In order to plead and prove a civil claim for damages under RICO, a plaintiff faces two distinct burdens. First, it must allege and show that the defendants violated the substantive RICO statute, *fn3" commonly known as "criminal RICO." Moss v. Morgan Stanley Inc., 719 F.2d 5, 17 (2d Cir. 1983), cert. denied, 465 U.S. 1025, 104 S. Ct. 1280, 79 L. Ed. 2d 684 (1984). The plaintiff must show the following constituent elements: (1) that the defendant (2) through the commission of two or more acts (3) constituting a "pattern" (4) of "racketeering activity" (5) directly or indirectly invested in, or maintained an interest in, or participated in (6) an "enterprise" (7) the activities of which affected interstate or foreign commerce. Id. (citing 18 U.S.C. § 1962(a)-(c)); see also Maussner v. McCormick, 653 F. Supp. 131, 133 (W.D.N.Y. 1986).

 If the plaintiff adequately demonstrates a § 1962 violation, it then must meet its second burden -- i.e., invoking RICO's civil remedies of treble damages, attorneys fees and costs. To satisfy this burden, the plaintiff must show that it was "injured in [its] business or property by reason of a violation of § 1962." 18 U.S.C. § 1964(c) (emphasis added); Moss v. Morgan Stanley, supra at 17.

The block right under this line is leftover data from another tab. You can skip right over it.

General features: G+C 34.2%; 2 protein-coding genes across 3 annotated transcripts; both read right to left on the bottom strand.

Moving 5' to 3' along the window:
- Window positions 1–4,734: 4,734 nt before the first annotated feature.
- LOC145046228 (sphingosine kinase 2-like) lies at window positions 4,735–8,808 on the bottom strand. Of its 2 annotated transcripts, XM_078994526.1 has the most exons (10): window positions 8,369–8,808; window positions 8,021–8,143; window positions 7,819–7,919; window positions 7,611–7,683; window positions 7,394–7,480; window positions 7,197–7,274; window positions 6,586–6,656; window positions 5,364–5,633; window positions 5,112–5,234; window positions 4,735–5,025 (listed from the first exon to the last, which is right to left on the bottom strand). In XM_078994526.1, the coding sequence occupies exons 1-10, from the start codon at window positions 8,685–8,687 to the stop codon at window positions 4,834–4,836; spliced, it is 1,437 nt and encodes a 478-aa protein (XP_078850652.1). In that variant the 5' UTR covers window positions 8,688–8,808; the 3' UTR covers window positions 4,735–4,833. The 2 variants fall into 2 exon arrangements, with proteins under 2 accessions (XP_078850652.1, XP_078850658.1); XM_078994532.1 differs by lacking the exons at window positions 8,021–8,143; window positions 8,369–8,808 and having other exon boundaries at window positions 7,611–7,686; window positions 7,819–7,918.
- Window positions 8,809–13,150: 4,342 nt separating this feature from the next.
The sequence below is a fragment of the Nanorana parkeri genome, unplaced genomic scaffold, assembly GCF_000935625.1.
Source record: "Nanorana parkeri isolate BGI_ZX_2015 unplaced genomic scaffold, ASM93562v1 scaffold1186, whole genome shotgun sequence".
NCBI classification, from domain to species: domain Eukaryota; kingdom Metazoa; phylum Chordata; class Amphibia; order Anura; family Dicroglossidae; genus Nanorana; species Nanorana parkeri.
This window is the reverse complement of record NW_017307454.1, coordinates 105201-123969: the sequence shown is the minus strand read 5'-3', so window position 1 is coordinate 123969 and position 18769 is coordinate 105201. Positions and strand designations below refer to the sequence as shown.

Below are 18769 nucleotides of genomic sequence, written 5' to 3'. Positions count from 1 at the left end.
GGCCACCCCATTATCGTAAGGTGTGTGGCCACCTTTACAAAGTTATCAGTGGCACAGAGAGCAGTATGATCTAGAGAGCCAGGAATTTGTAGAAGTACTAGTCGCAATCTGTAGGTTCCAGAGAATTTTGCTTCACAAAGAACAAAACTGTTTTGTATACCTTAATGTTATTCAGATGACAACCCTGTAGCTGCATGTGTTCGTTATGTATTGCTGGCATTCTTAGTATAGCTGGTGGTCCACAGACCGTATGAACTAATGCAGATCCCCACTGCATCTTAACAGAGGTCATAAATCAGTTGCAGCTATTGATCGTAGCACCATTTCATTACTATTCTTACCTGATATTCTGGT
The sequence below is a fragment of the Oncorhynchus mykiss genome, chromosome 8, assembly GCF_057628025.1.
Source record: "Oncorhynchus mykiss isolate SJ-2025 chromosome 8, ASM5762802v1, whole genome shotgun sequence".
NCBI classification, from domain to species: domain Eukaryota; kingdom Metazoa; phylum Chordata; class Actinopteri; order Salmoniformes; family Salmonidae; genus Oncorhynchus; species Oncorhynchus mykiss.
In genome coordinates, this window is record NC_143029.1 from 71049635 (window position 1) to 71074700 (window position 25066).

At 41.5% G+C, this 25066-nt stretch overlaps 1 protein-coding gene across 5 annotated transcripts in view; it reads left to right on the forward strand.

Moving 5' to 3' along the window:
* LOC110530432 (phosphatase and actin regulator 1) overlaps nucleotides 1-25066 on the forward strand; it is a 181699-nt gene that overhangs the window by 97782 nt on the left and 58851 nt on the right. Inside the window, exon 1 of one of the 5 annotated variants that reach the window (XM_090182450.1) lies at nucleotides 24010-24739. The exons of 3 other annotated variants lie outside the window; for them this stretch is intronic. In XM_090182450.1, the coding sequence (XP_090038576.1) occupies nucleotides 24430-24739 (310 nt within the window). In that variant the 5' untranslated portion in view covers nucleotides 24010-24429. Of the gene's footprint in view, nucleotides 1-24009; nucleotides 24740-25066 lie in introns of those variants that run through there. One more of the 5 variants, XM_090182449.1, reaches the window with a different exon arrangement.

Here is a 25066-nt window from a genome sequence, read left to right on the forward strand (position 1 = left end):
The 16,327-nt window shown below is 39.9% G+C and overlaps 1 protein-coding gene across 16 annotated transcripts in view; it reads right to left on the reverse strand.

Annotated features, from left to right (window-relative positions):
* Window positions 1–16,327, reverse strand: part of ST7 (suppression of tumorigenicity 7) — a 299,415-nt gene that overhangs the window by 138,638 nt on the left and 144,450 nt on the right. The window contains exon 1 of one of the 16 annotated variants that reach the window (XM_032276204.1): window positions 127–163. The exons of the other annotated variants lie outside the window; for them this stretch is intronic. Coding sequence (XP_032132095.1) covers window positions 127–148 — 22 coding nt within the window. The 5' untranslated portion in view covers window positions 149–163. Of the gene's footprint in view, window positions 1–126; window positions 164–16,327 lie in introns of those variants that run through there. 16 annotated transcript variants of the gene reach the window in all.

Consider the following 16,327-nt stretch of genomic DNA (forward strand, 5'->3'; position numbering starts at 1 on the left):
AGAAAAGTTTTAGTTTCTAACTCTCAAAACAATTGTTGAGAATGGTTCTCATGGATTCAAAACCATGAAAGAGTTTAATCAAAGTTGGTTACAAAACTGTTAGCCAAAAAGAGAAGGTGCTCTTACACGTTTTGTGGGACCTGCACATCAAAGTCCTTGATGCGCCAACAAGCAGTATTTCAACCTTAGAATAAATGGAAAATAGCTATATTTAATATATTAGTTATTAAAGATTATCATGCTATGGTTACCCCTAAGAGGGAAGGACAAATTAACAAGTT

Dingman contends that he is entitled to summary judgment on the RICO claims against him in this case because the proof fails to demonstrate the following:


(A) that Dingman participated in the operation or management of the Centerpointe "enterprise" (Item 79, pp. 17-22);


(B) that plaintiffs relied to their detriment on any representations made by Dingman ( id., pp. 22-25);


(C) that Dingman committed any RICO predicate acts;


(D) that Dingman was involved in any continuing criminal conduct constituting a RICO "pattern" ( id., pp. 28-34);


(E) the existence of a RICO conspiracy ( id., pp. 35-36); and,


(F) the requirements for mail and wire fraud ( id., pp. 36-41).

 Each of these grounds is discussed in turn below.

 A. Participation in the Enterprise.